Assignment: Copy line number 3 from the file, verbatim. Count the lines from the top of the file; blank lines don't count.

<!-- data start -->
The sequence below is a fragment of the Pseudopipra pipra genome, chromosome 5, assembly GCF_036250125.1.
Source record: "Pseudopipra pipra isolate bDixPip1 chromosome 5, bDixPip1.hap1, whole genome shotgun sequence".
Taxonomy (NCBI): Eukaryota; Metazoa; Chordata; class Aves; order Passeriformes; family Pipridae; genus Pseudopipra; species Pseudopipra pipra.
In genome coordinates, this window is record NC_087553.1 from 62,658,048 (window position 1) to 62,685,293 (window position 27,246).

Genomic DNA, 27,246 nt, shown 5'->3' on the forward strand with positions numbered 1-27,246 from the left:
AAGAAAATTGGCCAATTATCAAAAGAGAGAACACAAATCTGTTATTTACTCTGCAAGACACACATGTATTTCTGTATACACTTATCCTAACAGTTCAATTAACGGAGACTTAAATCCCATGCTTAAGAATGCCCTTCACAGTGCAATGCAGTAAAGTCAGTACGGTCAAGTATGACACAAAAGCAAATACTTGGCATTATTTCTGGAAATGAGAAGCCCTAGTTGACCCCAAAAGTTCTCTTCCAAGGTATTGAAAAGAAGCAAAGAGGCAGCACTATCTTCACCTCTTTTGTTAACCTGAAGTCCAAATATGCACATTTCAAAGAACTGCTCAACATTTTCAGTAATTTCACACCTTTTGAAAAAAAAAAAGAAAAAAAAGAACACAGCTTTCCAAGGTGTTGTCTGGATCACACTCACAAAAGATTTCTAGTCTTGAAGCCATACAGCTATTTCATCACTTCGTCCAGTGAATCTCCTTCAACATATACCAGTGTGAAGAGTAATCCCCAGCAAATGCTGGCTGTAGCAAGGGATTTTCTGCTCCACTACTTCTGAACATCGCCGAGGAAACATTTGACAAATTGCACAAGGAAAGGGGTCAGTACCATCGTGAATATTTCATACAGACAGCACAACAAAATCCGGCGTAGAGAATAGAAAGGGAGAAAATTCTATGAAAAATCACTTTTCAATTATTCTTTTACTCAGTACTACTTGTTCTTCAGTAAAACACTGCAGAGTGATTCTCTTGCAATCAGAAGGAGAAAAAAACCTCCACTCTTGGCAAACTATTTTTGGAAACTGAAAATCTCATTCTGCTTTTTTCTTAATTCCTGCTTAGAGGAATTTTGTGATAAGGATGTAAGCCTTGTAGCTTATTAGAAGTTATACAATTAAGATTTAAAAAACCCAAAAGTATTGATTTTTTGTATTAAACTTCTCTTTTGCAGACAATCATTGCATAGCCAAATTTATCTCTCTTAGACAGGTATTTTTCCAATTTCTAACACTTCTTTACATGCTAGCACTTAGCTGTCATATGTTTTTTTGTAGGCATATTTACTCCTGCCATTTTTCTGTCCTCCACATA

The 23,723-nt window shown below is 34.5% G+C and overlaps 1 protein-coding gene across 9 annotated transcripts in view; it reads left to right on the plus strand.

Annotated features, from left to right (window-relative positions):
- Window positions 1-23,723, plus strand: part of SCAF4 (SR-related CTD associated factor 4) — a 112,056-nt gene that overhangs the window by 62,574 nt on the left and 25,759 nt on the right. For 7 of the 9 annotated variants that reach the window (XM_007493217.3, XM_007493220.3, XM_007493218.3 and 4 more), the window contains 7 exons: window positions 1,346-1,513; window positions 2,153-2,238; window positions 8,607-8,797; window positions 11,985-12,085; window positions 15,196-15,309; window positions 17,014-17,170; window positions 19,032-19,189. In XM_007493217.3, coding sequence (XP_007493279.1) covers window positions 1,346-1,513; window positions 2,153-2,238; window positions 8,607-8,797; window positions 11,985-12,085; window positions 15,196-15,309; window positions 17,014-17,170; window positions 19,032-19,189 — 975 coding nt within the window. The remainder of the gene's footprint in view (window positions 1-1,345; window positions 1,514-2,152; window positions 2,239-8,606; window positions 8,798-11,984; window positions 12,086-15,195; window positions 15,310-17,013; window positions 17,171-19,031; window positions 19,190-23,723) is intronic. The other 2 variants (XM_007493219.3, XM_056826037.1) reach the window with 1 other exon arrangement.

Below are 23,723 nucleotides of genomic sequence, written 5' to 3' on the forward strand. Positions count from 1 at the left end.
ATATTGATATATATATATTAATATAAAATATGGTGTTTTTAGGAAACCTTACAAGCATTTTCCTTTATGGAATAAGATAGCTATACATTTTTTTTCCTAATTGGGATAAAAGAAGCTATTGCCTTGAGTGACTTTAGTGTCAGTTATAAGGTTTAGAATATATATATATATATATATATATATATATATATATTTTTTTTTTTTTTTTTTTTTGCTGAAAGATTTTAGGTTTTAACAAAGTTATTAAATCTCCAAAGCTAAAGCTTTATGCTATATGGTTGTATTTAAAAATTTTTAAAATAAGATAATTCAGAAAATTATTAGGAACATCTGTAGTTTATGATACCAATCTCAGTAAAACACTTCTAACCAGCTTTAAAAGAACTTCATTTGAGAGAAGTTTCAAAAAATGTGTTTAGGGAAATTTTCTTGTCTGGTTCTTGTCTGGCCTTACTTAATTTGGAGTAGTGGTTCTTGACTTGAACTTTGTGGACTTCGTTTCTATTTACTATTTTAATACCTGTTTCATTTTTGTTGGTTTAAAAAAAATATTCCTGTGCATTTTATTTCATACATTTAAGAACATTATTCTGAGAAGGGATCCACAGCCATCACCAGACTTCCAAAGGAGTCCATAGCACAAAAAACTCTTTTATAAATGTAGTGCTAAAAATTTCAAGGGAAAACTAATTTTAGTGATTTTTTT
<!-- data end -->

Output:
Taxonomy (NCBI): Eukaryota; Metazoa; Chordata; class Aves; order Passeriformes; family Pipridae; genus Pseudopipra; species Pseudopipra pipra.